Desktop multi-tool 3D printer manufacturer Snapmaker has raised an enormous amount of money for their new Snapmaker 2.0 device.
The China-based company is well-known for their first venture, Snapmaker “original”, which in 2017 raised a huge US$2.3M. This is quite notable, as 2017 was long past the early days of desktop 3D printer Kickstarters where several devices raised large amounts. To put this in perspective, Formlabs’ original Kickstarter campaign raised a then-record amount of US$2.9M.
At the time of Snapmaker’s first launch, we were a bit skeptical, having seen countless mismanaged desktop 3D printer launches, leaving consumer carnage worldwide. Many launches failed due to the number of orders — attracted by low pricing — that overwhelmed the companies’ manufacturing capacities.
Did that happen to Snapmaker’s first venture? Apparently not. They say they have fulfilled all 10,000 unit orders and an inspection of the feedback comments on their first Kickstarter campaign. Yes, there is the odd negative comment, but there is nothing there to suggest the company did anything other than deliver the goods. Multiple comments praised their new Snapmaker original.
Snapmaker is raising funds for Snapmaker 2.0: Modular 3-in-1 3D Printers on Kickstarter! Unlock your full creative potential from 3D printing to laser engraving, cutting and CNC carving. Smarter, larger, and more powerful.
Now the company has introduced Snapmaker 2.0, an improved version but more or less the same concept: a desktop 3D printer with interchangeable toolheads to provide different functions.
The Snapmaker 2.0 includes the abilities for 3D printing, laser engraving & cutting, and CNC carving.
The 3D printing function is by filament extrusion, and they say the device is capable of handling most common materials like PLA and ABS, as well as the sometimes-tricky materials of wood-filled PLA and flexible filament. The nozzle is capable of 275C.
The Snapmaker 2.0 comes in three different build volumes: the A150 is 160 x 145 x 160 mm, the A250 is 230 x 250 x 235 mm, and the large A350 is 320 x 350 x 330 mm, making it suitable for almost any desktop making activity. Each is supplied in kit form, allowing the price to be reduced considerably.
All three models sport an all-metal design, making the device quite rigid to reduce vibration. This is especially important for the CNC and laser functions, which are quite sensitive to motion.
There is a power monitoring function that will gracefully shut down operations if the power is out, and allow for resuming the job when power is returned.
The laser function utilizes a 1.6W laser. Having used laser cutters myself, I have to say this is a very small amount of power, and the results of cutting would be constrained somewhat. You will be able to engrave many materials, but slowly. Cutting materials would likely be limited to paper and similarly thin sheets.
Similarly, while the 12000rpm spindle on the CNC toolhead will indeed carve materials such as soft woods, acrylic, etc, the tool path will have to proceed more slowly than you would expect to see on a more powerful CNC machine.
What’s new on version 2.0 beyond the all-metal frame? There are a number of interesting improvements. First, there is now an automatic calibration routine to perform bed leveling. The filament is now monitored to pause the machine when an outage or break is detected. They’ve redesigned the hot end cooling system to be more effective, resulting in higher-quality prints.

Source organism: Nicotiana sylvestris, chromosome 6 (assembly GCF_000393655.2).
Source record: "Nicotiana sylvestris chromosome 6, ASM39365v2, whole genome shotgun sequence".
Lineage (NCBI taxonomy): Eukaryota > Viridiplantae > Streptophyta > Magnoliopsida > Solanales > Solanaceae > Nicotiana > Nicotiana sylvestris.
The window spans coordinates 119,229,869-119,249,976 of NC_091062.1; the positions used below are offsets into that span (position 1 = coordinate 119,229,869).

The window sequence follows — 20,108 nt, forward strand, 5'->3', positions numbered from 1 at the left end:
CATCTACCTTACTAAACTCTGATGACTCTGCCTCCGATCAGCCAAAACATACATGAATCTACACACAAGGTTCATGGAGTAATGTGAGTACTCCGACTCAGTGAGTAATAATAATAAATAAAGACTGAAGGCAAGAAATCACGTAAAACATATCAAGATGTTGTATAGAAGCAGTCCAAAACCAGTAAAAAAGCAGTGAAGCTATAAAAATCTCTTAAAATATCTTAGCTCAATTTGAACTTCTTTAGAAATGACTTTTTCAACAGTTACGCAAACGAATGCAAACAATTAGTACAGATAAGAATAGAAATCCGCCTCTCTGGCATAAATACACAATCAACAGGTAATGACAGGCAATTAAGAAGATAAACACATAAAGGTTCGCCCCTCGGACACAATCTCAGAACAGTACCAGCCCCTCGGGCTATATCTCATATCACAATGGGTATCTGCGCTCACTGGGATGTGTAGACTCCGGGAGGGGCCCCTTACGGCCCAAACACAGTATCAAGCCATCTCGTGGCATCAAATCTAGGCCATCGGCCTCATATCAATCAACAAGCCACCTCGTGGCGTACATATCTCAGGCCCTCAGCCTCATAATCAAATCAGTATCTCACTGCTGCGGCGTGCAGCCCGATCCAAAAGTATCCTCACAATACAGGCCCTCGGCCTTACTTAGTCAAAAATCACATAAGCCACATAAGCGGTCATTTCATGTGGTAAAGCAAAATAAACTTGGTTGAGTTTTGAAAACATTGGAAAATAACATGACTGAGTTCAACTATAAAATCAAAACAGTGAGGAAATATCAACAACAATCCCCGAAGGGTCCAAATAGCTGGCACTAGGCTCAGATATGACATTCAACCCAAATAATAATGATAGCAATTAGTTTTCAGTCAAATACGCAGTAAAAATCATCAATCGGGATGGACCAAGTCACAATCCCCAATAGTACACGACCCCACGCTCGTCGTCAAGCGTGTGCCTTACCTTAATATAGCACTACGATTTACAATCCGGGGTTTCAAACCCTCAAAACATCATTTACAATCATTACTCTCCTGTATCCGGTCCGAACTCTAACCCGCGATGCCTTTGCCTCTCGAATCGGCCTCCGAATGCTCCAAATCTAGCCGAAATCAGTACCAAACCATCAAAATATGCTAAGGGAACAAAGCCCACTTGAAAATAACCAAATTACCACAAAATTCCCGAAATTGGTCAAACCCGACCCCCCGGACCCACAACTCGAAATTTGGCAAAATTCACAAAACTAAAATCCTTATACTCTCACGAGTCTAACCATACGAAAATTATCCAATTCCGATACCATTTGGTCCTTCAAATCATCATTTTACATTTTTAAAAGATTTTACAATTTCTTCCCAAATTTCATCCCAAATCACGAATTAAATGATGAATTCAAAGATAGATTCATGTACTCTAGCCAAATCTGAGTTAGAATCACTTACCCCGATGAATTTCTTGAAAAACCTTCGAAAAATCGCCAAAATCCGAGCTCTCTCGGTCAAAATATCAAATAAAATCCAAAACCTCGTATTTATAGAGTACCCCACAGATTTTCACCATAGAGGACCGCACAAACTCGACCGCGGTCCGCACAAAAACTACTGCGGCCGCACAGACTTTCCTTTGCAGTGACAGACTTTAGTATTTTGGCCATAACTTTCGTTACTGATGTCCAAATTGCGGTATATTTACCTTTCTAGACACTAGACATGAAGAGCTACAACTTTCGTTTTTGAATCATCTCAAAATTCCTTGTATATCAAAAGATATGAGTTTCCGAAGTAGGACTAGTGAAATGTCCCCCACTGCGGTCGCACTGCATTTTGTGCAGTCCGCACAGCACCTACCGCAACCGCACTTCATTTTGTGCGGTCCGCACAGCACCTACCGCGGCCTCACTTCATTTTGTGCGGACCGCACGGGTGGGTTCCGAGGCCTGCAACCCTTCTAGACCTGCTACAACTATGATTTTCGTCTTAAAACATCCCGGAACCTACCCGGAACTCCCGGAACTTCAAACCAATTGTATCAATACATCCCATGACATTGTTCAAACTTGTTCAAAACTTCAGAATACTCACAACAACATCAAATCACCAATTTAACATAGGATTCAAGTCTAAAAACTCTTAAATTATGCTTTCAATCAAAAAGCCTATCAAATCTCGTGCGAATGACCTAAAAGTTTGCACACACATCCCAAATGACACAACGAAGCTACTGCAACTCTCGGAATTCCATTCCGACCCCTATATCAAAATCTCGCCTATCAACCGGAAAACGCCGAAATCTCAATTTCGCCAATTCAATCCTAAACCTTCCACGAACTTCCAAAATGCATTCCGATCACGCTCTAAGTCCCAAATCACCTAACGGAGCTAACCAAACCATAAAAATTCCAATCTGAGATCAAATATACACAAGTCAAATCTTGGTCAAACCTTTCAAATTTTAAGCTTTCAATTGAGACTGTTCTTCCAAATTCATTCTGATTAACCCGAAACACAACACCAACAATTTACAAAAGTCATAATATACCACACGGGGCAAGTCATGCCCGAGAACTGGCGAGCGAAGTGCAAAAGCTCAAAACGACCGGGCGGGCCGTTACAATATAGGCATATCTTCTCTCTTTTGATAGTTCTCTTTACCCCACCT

For bed adhesion, they’ve added a spring steel flexible plate coated with an adhesive layer. This is pretty much a de facto standard on most machines these days, so it is good that Snapmaker added this feature.
For laser cutting, there is a camera that allows a preview of what you’re about to engrave (or cut). This is quite a good feature, as the rule I use when laser cutting is to always bring extra material to test with first. Previews will eliminate some types of testing. Also, a new grayscale linear mode is added to allow for far more rapid image engraving.
On the CNC system, a new collet system allows use of more than 100 standard bits in the Snapmaker 2.0. An MDF spoil board is included to protect the underlaying bed, but this should always have been used as this is standard CNC best practice. Now new users will immediately make use of that practice.
CNC milling by definition creates a huge amount of sawdust (or other kinds of dust, depending on the material). Cleaning up is always an issue, and Snapmaker has redesigned the frame slightly to allow for easier clean up. Eliminating dust is very important for 3D printing, as you don’t want to find dust in your prints!
They also list a number of optional components that can be added to the system, as well as hints of future new toolheads, like a rotary cutting system, for example.
A sophisticated software system is used to generate GCODE for the device, although they do say you can use third party tools. They also provide an android-powered movable touchscreen for operational control.
Like their previous model, the Snapmaker 2.0 models carry very low pricing:
EARLY BIRD / KICKSTARTER / MSRP
US$599 / US$719 / US$1200
US$749 / US$899 / US$1498
US$899 / US$1079 / US$1798
These are substantially good prices for a competent device like the Snapmaker 2.0, and given their track record, it is likely they will be able to deliver the device, unlike many other launch campaigns.
This combination of machine features, pricing and track record seem to have attracted the public in a big way. As of this publication, they have sold to over 4,100 backers, and are approaching an astonishing US$4.3M raised. This is likely the highest ever fundraising launch for a desktop 3D printer.